Art is celebrated throughout Durham University, in our own collections, visiting exhibitions and student art across all media. Artwork also forms an important part of the Palatine Centre, complementing the public art on display in the surrounding area. Two major commissions are displayed in the Palatine Centre - mural painting Crystal Forms and sculpture Elvet Colliery.
The original 30-metre long Crystal Forms mural was created for the Festival of Britain in 1951 and displayed in the Regatta Restaurant on the South Bank, London. The original, by John Tunnard, was destroyed at the end of the Festival and the mural in the Palatine reception area has been re-imagined and painted by the Northumberland-born artist David Venables. Elvet Colliery, by County-Durham based artist Peter Sales, depicts the mining activity on the site of the Palatine Centre in the 19th Century. The sculpture, displayed in the Palatine Centre restaurant, acknowledges and commemorates the importance of coal mining in Durham in the economic fortunes of the area.
The art displayed throughout the Palatine Centre is designed to showcase some of the best of the University’s collection. Durham University houses the largest collection of 20th Century art of any university in the UK.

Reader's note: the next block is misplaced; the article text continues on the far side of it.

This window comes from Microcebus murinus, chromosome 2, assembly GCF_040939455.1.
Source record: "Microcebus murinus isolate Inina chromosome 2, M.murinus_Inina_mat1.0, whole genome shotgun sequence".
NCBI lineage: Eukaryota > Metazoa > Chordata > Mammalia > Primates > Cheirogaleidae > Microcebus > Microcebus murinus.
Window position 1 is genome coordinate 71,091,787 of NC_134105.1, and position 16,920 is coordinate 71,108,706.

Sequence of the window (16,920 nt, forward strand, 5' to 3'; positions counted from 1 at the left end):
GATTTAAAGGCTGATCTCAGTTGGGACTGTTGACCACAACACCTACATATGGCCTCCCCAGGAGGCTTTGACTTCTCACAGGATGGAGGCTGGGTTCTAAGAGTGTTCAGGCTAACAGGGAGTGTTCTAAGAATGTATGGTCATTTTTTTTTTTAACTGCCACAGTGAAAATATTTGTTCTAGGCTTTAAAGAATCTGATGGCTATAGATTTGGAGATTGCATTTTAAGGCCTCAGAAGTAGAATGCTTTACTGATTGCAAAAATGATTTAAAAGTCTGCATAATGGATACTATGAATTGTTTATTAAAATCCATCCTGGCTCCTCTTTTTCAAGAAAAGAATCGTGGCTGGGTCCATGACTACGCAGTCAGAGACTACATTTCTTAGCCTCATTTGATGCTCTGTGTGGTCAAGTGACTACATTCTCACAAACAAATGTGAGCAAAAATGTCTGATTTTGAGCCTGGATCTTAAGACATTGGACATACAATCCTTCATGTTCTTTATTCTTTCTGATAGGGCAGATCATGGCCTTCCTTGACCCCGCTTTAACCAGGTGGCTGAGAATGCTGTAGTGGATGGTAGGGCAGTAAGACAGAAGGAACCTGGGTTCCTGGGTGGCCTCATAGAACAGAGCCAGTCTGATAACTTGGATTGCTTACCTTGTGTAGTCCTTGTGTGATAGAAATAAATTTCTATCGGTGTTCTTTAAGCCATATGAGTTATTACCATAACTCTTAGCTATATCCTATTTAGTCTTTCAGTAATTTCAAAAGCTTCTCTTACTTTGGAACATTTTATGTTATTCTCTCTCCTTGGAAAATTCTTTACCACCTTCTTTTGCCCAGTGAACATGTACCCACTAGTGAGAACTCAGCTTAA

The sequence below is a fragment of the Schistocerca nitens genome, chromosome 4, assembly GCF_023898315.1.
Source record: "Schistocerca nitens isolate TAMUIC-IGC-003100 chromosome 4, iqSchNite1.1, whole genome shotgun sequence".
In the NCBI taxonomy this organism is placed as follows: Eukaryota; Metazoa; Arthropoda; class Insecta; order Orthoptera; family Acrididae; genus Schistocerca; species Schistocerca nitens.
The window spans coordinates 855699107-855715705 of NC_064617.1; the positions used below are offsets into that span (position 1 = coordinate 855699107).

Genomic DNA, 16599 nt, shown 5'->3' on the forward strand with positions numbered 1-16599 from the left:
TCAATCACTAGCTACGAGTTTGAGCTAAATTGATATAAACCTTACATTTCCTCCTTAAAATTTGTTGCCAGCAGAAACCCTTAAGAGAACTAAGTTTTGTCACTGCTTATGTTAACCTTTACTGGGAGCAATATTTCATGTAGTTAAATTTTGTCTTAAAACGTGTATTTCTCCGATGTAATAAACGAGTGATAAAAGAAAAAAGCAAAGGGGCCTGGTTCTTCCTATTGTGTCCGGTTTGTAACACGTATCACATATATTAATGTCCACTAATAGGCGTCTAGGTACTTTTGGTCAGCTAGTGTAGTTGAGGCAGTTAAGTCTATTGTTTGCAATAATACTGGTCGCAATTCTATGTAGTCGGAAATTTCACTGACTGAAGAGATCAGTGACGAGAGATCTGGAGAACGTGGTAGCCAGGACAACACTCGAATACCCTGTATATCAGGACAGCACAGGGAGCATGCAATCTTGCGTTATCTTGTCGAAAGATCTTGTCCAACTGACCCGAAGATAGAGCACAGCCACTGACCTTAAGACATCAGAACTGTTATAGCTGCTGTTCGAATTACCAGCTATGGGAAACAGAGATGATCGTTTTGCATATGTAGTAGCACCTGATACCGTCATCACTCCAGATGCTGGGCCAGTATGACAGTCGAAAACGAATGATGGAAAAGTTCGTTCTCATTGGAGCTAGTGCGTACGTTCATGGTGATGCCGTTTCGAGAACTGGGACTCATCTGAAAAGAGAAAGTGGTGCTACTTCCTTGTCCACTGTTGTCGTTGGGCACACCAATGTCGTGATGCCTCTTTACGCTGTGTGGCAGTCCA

The Oriental Museum is dedicated soley to the art and archaelology of the Orient with designated collections of international importance, including it's Egyptian Gallery and Chinese collection. Both this museum and the Old Fulling Mill Museum of Archaeology, host touring art, textile and photography exhibtions.
The newly refurbished Wolfson Gallery within Palace Green Library, is a wonderful exhibition space which will host a regularly changing programme of exhibtions. It has been launched with the exhibition 'Treasures of Durham University', highlighting art and artefacts taken from the University's own stunning collections.
The student Art Society mounts exhibitions of their work and many of the colleges play host to the works of local, national and international artists.
We have an active Photography Society, and several of our colleges have their own darkrooms, including Stephenson at Queen's Campus and Grey, Hild Bede and St Cuthbert's in Durham City. At John Snow College, Queen's Campus there is also a dedicated and spacious art room, providing lots of opportunity for artistic creativity.